PDGM Data Shows Reality-Versus-Expectations Mismatch for Case-Mix Components

The Centers for Medicare & Medicaid Services (CMS) was a little bit off with some of its predictions related to the Patient-Driven Groupings Model (PDGM). 

At least, that’s true when it comes to the first four months of 2020, according to Strategic Healthcare Programs (SHP) data unveiled on a recent BlackTree Healthcare Consulting webinar.

The webinar covered data and trends related to the impact of PDGM and COVID-19 on home health agencies. As part of the presentation, experts compared SHP data to CMS projections on the various components of PDGM.


CMS detailed those projections in its 2020 final rule, using 2018 claims data paid through July 31, 2019, to inform its calculations. When put up against SHP data from January through April, it appears some of CMS’s predictions have yet to align with reality.

Take comorbidity adjustment, for example. It’s one of the five levers used to determine which of the 432 case-mix groups a case falls into under PDGM — and in turn, the reimbursement level that goes with it.

Under the new framework, there are three different comorbidity buckets: no adjustment, a “low” adjustment” or a “high” adjustment.


According to its models, CMS expected 56.4% of home health cases would have no adjustment; 35.5% would have a low adjustment; and only 8.1% would have a high adjustment.

In reality, 14.1% of cases had a high adjustment in the first four months of the year, according to SHP data. Those high adjustment cases are associated with a combination of secondary diagnoses that are tied to higher resource use when reported together — thus yield higher reimbursement.

“Some of that might be we’re doing a better job at secondary diagnosis coding, we’re paying more attention to that [or] we’re seeing more codes on the claim versus maybe what was just put on the OASIS,” Chris Attaya, vice president of product strategy at Strategic Healthcare Programs (SHP), said during the webinar.

Meanwhile, the expectations-versus-reality mismatch in functional impairment lever came as the biggest shock, according to BlackTree Managing Principal Nick Seabrook.

“The one area that surprised me the most is just the disparity in terms of the functional impairment scores,” Seabrook said during the webinar.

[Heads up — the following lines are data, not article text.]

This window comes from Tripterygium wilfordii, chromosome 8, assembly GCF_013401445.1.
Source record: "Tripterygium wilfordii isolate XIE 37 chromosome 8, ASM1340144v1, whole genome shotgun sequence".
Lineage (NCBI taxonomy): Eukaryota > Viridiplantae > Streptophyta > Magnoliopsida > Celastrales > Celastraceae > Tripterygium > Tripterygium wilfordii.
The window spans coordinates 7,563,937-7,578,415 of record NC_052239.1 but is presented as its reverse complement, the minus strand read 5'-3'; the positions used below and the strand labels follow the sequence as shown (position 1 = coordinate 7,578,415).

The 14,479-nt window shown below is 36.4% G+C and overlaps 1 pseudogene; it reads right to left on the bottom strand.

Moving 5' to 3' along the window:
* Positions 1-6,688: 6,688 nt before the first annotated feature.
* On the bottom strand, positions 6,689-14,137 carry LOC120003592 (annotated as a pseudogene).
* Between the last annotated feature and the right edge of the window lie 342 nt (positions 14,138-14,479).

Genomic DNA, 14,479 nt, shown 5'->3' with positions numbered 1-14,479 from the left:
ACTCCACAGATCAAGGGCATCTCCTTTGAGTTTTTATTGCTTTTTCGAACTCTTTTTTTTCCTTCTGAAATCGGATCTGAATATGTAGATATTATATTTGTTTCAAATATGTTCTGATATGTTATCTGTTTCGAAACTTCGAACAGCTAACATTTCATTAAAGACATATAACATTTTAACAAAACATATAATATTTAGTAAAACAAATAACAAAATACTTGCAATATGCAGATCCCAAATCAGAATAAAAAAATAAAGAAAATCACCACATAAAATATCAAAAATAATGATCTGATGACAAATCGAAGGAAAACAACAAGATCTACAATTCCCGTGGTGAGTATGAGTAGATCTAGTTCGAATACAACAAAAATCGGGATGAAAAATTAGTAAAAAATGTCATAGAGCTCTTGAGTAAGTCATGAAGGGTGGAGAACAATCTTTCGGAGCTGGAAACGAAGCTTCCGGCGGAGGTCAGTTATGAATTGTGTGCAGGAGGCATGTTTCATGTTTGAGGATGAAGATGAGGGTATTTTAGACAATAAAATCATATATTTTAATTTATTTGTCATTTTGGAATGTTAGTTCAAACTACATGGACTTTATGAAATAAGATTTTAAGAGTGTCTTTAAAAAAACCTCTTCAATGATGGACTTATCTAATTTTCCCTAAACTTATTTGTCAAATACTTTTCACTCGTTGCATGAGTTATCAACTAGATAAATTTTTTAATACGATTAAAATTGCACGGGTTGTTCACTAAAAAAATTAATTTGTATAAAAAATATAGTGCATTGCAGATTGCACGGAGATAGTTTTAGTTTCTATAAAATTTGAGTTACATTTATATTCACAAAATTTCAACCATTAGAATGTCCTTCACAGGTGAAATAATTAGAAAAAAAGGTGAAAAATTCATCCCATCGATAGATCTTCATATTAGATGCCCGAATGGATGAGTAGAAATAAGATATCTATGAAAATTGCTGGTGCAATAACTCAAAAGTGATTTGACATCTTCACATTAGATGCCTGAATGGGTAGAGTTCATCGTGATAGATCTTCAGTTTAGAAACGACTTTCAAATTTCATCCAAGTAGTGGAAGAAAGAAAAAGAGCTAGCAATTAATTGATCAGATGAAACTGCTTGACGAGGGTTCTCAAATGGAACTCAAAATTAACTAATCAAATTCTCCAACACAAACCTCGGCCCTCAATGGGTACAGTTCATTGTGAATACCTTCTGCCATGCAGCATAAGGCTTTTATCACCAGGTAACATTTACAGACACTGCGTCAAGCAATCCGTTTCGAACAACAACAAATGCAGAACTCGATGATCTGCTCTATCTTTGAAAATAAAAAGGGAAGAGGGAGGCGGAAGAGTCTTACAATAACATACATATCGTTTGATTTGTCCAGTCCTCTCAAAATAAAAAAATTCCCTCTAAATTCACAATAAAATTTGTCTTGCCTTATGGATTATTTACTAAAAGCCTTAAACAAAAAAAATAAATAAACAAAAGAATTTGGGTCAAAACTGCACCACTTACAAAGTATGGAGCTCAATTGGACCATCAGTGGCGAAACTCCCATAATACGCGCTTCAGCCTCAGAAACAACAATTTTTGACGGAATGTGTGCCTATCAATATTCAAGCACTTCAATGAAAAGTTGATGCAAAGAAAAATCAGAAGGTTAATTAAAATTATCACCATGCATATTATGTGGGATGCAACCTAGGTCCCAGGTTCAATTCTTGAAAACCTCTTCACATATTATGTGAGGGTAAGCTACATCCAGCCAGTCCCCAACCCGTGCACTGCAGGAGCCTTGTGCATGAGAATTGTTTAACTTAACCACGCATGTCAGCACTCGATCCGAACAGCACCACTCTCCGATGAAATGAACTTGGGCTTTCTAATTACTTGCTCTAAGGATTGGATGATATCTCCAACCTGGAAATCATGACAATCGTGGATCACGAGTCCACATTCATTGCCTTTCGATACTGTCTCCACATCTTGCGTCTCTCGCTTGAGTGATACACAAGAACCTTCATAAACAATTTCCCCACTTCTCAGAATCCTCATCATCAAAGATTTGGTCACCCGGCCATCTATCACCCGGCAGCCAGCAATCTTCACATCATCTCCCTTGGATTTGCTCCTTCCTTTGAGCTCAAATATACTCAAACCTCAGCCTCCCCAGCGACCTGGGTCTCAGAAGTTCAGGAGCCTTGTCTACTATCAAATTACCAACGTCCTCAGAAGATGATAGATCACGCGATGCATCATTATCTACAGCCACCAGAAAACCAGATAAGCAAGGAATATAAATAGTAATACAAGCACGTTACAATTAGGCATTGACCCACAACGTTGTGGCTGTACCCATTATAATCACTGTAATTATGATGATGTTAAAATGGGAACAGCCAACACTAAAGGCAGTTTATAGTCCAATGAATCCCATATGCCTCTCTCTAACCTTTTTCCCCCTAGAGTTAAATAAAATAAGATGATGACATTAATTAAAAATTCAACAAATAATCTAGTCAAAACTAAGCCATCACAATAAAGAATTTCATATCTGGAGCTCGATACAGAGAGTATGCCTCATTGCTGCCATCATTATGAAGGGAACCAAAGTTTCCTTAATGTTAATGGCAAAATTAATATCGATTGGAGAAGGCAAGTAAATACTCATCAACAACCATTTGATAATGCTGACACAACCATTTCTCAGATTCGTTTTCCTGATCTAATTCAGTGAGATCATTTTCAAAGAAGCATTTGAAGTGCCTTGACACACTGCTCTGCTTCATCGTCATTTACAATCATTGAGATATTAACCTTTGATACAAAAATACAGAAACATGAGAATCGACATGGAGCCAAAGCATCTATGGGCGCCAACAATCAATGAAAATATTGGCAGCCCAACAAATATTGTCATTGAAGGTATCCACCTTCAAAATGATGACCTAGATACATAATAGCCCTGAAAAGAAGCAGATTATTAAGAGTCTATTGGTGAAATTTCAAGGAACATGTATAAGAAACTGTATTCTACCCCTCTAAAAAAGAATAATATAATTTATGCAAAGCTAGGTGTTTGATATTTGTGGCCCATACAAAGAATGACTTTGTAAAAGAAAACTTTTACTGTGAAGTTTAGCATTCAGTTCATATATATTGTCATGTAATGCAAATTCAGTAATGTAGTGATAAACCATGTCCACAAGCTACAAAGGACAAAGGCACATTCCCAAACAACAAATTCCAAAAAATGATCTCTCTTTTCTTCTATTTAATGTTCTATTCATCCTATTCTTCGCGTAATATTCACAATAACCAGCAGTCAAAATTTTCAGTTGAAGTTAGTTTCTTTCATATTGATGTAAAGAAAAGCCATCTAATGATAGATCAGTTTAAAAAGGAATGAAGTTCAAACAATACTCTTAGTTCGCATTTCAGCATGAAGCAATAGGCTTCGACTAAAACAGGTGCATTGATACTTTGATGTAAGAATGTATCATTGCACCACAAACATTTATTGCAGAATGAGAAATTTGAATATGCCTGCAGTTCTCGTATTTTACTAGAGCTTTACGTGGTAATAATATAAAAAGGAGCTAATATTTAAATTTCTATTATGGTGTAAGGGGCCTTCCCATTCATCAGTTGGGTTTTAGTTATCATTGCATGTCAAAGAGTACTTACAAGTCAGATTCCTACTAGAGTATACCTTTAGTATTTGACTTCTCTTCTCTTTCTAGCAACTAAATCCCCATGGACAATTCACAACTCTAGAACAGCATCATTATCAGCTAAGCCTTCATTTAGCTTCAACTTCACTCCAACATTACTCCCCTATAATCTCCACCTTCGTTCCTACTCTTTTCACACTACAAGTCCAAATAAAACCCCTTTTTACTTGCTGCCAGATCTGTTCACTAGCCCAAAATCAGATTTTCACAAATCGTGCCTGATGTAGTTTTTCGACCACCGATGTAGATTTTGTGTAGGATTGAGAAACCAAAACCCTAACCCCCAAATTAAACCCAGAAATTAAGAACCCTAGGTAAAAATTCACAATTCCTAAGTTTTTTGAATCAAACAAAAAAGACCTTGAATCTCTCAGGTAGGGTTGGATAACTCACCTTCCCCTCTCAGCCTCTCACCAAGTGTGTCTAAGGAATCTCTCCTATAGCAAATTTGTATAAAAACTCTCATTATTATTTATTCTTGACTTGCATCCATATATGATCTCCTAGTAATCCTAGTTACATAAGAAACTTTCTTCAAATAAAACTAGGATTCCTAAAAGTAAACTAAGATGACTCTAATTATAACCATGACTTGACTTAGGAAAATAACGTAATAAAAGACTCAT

Like comorbidity adjustment, PDGM’s functional impairment lever is broken into three categories — low, medium and high — each of which comes with varying degrees of reimbursement. A higher impairment generally means higher reimbursement.

While CMS anticipated a fairly even split between all three functional categories, nearly 44% of cases have fallen into the high category. That’s over 12% more than what CMS expected, according to the data.

Source and timing trends are also slightly different from CMS’s expectations. Generally, the SHP data suggests that the industry is seeing far more “institutional early” cases and far fewer “community late” than CMS expected.

Specifically, CMS projected 61.4% of cases would be community late, while SHP found that only 54.4% were. Additionally, CMS estimated that 18.5% of cases would be institutional early, compared to 27.4% in reality.

Attaya wasn’t surprised by that mismatch, however.

“We’re seeing a higher [percentage] of early because … we’re still new with PDGM,” Attaya said. “Community late — we haven’t quite caught up yet, but I think we’ll see numbers continue to get closer to CMS [projections] as we go forward through the year when we have more opportunities for recerts that would continue to grow that ‘community late’ period.”

Other subcategories under the source and timing lever include “institutional late” and “community early,” which were on par with CMS’s expectations.

While the data provides a lens into the first four months of PDGM, it only tells part of the story. Home health providers were grappling with the COVID-19 emergency for the last several weeks of that four month period.

“As we kind of look at some of the trends, you’ve got to remember that [COVID-19] is included in there,” Attaya said. “That’s going to have some impact as you look at your overall numbers.”

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